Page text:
Why is doorway etiquette important?
We have all visited someone who has “that dog”. You ring the doorbell, hear the dog going nuts, hear the owner telling the dog to get back (usually to no avail), finally see the person you came to visit open the door one inch and say “Give me a minute to put the dog away.” So, you wait. Once inside, and the dog is let out, your private parts are sniffed, you are jumped on, and you are hanging onto furniture to prevent yourself from getting knocked over. While we all love dogs, a rude, pushy dog is no fun. That is the practical part of doorway etiquette. There is also the dangerous part. A dog who doesn’t respect a doorway is very likely to bolt out of a door. This can result in the dog running off or even getting hit by a car. We take doorways very seriously.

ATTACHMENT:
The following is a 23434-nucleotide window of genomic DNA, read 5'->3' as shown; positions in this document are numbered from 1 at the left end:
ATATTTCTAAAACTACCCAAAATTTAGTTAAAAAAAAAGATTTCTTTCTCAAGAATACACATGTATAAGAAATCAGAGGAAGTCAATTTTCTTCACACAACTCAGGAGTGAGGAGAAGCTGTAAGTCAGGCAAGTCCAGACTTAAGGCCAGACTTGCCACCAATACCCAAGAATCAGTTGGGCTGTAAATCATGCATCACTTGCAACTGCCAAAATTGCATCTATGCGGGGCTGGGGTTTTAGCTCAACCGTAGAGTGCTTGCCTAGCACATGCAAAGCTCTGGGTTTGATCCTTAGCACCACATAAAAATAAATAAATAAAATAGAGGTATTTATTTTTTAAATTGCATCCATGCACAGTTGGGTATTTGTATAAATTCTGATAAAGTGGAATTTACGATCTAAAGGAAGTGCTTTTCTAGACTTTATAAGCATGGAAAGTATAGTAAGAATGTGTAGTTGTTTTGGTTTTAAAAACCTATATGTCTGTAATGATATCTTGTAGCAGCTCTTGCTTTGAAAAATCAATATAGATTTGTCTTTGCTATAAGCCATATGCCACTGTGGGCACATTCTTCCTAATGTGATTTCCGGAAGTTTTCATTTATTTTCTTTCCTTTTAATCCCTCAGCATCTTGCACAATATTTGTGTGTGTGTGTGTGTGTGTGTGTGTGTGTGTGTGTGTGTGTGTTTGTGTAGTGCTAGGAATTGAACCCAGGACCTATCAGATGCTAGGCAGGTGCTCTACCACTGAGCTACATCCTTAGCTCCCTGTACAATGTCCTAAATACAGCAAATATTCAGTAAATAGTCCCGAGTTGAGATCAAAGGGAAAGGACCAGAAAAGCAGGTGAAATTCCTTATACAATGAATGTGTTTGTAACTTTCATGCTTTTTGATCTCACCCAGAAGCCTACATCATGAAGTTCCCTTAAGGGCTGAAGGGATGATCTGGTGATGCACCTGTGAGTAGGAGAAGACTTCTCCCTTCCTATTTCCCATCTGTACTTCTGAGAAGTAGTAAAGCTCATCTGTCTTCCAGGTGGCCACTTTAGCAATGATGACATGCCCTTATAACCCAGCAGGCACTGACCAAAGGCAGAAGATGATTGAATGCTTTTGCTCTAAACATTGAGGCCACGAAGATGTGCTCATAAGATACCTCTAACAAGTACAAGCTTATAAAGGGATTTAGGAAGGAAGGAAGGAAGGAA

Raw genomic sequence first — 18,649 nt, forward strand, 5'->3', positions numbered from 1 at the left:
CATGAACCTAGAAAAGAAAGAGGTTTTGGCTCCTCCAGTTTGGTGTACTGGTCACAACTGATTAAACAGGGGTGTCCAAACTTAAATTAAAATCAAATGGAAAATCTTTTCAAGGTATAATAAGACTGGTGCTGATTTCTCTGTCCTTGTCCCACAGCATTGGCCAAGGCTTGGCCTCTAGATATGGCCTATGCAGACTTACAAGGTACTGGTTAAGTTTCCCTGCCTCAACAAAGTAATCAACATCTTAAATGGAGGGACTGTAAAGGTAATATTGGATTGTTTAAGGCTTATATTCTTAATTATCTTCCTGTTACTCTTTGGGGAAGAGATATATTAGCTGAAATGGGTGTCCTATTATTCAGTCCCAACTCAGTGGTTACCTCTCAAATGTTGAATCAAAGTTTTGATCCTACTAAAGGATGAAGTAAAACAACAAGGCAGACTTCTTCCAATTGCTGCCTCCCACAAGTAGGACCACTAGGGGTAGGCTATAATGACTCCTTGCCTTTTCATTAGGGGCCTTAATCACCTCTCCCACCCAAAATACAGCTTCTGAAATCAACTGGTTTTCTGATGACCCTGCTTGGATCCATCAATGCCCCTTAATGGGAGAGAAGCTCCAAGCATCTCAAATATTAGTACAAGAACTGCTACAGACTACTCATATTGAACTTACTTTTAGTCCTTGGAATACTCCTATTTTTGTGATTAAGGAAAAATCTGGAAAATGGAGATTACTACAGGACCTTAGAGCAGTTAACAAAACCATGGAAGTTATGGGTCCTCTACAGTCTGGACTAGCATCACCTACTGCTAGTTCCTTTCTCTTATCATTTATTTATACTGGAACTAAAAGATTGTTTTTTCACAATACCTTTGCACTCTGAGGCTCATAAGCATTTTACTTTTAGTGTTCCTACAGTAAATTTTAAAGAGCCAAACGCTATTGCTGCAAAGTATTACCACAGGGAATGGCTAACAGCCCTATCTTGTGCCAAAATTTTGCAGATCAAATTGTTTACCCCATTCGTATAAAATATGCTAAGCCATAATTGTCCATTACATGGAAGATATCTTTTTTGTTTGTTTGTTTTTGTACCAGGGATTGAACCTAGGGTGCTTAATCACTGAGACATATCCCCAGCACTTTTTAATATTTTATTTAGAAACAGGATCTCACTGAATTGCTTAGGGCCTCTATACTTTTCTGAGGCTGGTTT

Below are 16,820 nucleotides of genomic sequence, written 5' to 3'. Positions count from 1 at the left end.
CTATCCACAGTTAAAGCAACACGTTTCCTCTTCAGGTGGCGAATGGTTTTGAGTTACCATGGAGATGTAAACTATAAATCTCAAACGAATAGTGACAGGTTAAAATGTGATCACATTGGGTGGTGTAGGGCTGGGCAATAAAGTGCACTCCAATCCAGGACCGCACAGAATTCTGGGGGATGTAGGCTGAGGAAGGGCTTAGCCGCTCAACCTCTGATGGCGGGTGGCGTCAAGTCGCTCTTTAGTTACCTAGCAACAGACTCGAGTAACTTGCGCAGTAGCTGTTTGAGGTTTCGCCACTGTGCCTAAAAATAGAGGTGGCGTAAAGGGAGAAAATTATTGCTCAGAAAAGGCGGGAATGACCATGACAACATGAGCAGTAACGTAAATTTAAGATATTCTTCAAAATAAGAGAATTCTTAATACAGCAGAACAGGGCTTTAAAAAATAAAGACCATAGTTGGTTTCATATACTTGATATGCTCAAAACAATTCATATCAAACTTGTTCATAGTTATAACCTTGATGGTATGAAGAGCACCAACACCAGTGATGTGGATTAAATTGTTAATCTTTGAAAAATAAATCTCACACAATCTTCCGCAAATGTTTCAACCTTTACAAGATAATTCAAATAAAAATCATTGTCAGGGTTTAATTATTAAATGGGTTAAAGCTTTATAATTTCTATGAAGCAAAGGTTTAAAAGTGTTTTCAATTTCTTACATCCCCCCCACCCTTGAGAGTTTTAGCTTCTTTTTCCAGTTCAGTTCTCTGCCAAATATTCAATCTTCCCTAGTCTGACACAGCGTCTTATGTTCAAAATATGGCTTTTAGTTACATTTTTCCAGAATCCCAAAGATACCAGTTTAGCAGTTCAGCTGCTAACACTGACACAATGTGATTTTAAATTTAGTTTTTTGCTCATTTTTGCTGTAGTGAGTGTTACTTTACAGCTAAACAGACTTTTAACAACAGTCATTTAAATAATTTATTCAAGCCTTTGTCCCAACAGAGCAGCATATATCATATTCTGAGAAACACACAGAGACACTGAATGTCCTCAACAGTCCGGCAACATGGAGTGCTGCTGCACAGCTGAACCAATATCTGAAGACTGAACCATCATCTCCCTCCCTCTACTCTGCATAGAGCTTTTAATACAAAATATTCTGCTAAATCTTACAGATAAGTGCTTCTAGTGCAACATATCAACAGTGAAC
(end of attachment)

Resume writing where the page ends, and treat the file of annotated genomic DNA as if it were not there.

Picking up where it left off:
Doorways represent excitement to your dog. The doorbell rings and something good is about to happen. Could be the UPS guy, could be a visitor, could be a friend, but it rarely means something bad. No wonder our dogs lose their minds. Heck, I get excited when the doorbell rings. The art of doorway etiquette is teaching your dog what is expected when he greets someone and practice. How hard is it to teach dogs to walk backwards when the doorbell rings versus rushing out an open door? Isn’t it just about what we reinforce?
Even when it is us coming home, the calmest dog gets love and affection. A wild, excited dog should never receive attention. Has this meant that I had to struggle through a doorway or two in my day? You betcha. But if you ignore the excitement and praise the calm dog, you will get a calm dog.